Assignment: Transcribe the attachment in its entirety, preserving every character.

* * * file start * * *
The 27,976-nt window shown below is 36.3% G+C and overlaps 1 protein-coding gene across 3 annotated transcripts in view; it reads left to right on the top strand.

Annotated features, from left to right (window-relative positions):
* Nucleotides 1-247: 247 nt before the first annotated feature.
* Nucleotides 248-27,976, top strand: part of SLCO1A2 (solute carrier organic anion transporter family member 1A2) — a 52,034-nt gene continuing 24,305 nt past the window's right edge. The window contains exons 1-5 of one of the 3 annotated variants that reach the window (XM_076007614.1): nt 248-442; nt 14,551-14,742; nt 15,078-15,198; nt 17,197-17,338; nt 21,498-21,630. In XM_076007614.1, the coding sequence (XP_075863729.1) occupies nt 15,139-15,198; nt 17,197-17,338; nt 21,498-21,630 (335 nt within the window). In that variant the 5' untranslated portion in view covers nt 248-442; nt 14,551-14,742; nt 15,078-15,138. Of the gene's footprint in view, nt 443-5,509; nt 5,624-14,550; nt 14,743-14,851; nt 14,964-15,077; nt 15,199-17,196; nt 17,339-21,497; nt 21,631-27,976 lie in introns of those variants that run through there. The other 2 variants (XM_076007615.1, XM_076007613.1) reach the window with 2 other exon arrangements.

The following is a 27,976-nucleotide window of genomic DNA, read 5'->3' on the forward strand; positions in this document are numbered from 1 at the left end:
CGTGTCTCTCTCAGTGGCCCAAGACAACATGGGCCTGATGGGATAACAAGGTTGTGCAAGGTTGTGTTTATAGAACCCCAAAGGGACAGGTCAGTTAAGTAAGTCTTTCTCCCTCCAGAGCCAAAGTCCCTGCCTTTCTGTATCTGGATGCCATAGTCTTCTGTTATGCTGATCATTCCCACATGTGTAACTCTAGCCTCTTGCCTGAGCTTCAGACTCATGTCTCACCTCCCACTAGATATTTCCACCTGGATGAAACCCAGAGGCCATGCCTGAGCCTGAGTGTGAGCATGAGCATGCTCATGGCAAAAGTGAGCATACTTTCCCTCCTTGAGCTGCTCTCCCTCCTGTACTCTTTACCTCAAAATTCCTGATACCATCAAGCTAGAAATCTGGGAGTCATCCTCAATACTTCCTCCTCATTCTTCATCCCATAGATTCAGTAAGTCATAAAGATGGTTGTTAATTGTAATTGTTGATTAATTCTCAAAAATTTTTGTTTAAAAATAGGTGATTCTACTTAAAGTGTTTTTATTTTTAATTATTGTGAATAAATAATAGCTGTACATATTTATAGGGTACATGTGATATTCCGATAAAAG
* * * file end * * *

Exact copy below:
The 27,976-nt window shown below is 36.3% G+C and overlaps 1 protein-coding gene across 3 annotated transcripts in view; it reads left to right on the top strand.

Annotated features, from left to right (window-relative positions):
* Nucleotides 1-247: 247 nt before the first annotated feature.
* Nucleotides 248-27,976, top strand: part of SLCO1A2 (solute carrier organic anion transporter family member 1A2) — a 52,034-nt gene continuing 24,305 nt past the window's right edge. The window contains exons 1-5 of one of the 3 annotated variants that reach the window (XM_076007614.1): nt 248-442; nt 14,551-14,742; nt 15,078-15,198; nt 17,197-17,338; nt 21,498-21,630. In XM_076007614.1, the coding sequence (XP_075863729.1) occupies nt 15,139-15,198; nt 17,197-17,338; nt 21,498-21,630 (335 nt within the window). In that variant the 5' untranslated portion in view covers nt 248-442; nt 14,551-14,742; nt 15,078-15,138. Of the gene's footprint in view, nt 443-5,509; nt 5,624-14,550; nt 14,743-14,851; nt 14,964-15,077; nt 15,199-17,196; nt 17,339-21,497; nt 21,631-27,976 lie in introns of those variants that run through there. The other 2 variants (XM_076007615.1, XM_076007613.1) reach the window with 2 other exon arrangements.

The following is a 27,976-nucleotide window of genomic DNA, read 5'->3' on the forward strand; positions in this document are numbered from 1 at the left end:
CGTGTCTCTCTCAGTGGCCCAAGACAACATGGGCCTGATGGGATAACAAGGTTGTGCAAGGTTGTGTTTATAGAACCCCAAAGGGACAGGTCAGTTAAGTAAGTCTTTCTCCCTCCAGAGCCAAAGTCCCTGCCTTTCTGTATCTGGATGCCATAGTCTTCTGTTATGCTGATCATTCCCACATGTGTAACTCTAGCCTCTTGCCTGAGCTTCAGACTCATGTCTCACCTCCCACTAGATATTTCCACCTGGATGAAACCCAGAGGCCATGCCTGAGCCTGAGTGTGAGCATGAGCATGCTCATGGCAAAAGTGAGCATACTTTCCCTCCTTGAGCTGCTCTCCCTCCTGTACTCTTTACCTCAAAATTCCTGATACCATCAAGCTAGAAATCTGGGAGTCATCCTCAATACTTCCTCCTCATTCTTCATCCCATAGATTCAGTAAGTCATAAAGATGGTTGTTAATTGTAATTGTTGATTAATTCTCAAAAATTTTTGTTTAAAAATAGGTGATTCTACTTAAAGTGTTTTTATTTTTAATTATTGTGAATAAATAATAGCTGTACATATTTATAGGGTACATGTGATATTCCGATAAAAG